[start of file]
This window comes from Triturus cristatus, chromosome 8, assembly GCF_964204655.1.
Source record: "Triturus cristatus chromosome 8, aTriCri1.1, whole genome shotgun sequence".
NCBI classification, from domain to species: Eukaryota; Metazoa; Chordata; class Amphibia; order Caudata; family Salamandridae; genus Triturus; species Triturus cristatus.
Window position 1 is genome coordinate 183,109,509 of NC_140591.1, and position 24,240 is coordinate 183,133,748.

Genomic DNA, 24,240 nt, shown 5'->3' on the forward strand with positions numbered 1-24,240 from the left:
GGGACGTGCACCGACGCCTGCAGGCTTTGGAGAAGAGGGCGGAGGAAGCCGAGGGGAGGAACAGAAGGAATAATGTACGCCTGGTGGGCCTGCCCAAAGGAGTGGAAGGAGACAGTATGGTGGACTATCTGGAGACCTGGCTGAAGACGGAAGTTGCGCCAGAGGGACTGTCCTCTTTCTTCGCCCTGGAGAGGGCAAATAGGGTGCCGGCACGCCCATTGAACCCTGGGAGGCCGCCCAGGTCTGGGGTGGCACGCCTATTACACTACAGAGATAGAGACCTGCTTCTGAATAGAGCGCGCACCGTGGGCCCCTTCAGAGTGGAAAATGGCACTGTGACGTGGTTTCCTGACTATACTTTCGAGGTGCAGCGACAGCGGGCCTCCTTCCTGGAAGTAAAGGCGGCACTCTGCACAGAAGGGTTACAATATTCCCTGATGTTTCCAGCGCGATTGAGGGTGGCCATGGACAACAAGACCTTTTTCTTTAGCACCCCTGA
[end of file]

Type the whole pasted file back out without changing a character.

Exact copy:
This window comes from Triturus cristatus, chromosome 8, assembly GCF_964204655.1.
Source record: "Triturus cristatus chromosome 8, aTriCri1.1, whole genome shotgun sequence".
NCBI classification, from domain to species: Eukaryota; Metazoa; Chordata; class Amphibia; order Caudata; family Salamandridae; genus Triturus; species Triturus cristatus.
Window position 1 is genome coordinate 183,109,509 of NC_140591.1, and position 24,240 is coordinate 183,133,748.

Genomic DNA, 24,240 nt, shown 5'->3' on the forward strand with positions numbered 1-24,240 from the left:
GGGACGTGCACCGACGCCTGCAGGCTTTGGAGAAGAGGGCGGAGGAAGCCGAGGGGAGGAACAGAAGGAATAATGTACGCCTGGTGGGCCTGCCCAAAGGAGTGGAAGGAGACAGTATGGTGGACTATCTGGAGACCTGGCTGAAGACGGAAGTTGCGCCAGAGGGACTGTCCTCTTTCTTCGCCCTGGAGAGGGCAAATAGGGTGCCGGCACGCCCATTGAACCCTGGGAGGCCGCCCAGGTCTGGGGTGGCACGCCTATTACACTACAGAGATAGAGACCTGCTTCTGAATAGAGCGCGCACCGTGGGCCCCTTCAGAGTGGAAAATGGCACTGTGACGTGGTTTCCTGACTATACTTTCGAGGTGCAGCGACAGCGGGCCTCCTTCCTGGAAGTAAAGGCGGCACTCTGCACAGAAGGGTTACAATATTCCCTGATGTTTCCAGCGCGATTGAGGGTGGCCATGGACAACAAGACCTTTTTCTTTAGCACCCCTGA